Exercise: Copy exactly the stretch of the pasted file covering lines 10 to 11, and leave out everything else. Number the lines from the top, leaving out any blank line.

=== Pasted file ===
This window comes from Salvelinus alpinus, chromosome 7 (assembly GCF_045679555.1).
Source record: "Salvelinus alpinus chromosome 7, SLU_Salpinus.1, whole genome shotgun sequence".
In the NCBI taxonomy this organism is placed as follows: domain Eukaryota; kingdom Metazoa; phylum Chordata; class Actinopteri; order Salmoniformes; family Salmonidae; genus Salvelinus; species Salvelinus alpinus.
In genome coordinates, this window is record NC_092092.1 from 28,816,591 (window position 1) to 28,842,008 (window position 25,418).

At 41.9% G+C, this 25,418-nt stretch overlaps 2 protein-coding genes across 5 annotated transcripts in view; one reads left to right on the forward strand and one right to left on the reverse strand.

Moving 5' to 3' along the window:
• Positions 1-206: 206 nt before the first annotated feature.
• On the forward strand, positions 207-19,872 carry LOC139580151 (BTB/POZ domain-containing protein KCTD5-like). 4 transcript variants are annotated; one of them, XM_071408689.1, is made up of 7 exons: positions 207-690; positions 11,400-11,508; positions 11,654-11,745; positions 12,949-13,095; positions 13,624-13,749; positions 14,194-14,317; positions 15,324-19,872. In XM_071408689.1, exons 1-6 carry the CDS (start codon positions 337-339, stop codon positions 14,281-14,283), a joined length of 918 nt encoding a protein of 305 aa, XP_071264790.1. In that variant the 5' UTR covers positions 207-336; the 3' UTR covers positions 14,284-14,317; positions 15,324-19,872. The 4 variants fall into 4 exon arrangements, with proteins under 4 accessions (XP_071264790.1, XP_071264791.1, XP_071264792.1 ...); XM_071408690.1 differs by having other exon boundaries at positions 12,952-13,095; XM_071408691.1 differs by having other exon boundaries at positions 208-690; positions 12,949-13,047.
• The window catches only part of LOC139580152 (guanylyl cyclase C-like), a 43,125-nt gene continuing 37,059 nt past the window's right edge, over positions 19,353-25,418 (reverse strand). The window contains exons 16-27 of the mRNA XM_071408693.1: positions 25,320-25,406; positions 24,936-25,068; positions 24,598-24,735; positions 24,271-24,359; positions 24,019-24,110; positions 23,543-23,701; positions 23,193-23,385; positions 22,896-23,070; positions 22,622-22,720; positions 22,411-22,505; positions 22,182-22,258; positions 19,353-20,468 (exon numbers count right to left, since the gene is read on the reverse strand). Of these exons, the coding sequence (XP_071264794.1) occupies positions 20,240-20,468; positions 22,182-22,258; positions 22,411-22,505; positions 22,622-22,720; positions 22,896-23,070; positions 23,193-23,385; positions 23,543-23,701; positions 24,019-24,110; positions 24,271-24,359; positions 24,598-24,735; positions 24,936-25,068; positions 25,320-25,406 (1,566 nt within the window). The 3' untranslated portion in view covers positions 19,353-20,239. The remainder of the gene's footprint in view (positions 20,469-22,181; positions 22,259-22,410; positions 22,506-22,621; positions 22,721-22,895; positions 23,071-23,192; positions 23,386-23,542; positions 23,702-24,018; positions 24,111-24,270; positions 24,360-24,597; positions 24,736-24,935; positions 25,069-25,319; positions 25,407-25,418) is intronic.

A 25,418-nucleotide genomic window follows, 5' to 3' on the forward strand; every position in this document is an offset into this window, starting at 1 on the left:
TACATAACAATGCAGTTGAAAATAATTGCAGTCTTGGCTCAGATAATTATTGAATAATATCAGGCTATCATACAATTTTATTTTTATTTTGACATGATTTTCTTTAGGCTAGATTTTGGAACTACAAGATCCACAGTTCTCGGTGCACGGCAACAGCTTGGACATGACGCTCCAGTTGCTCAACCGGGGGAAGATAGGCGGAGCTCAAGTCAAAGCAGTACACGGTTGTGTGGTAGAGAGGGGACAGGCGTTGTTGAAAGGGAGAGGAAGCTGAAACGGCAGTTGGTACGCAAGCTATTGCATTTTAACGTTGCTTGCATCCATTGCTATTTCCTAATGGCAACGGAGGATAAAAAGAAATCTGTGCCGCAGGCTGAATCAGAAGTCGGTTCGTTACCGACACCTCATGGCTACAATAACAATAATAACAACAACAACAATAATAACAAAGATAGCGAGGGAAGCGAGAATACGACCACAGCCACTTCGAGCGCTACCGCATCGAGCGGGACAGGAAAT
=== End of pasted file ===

A 25,418-nucleotide genomic window follows, 5' to 3' on the forward strand; every position in this document is an offset into this window, starting at 1 on the left:
TACATAACAATGCAGTTGAAAATAATTGCAGTCTTGGCTCAGATAATTATTGAATAATATCAGGCTATCATACAATTTTATTTTTATTTTGACATGATTTTCTTTAGGCTAGATTTTGGAACTACAAGATCCACAGTTCTCGGTGCACGGCAACAGCTTGGACATGACGCTCCAGTTGCTCAACCGGGGGAAGATAGGCGGAGCTCAAGTCAAAGCAGTACACGGTTGTGTGGTAGAGAGGGGACAGGCGTTGTTGAAAGGGAGAGGAAGCTGAAACGGCAGTTGGTACGCAAGCTATTGCATTTTAACGTTGCTTGCATCCATTGCTATTTCCTAATGGCAACGGAGGATAAAAAGAAATCTGTGCCGCAGGCTGAATCAGAAGTCGGTTCGTTACCGACACCTCATGGCTACAATAACAATAATAACAACAACAACAATAATAACAAAGATAGCGAGGGAAGCGAGAATACGACCACAGCCACTTCGAGCGCTACCGCATCGAGCGGGACAGGAAAT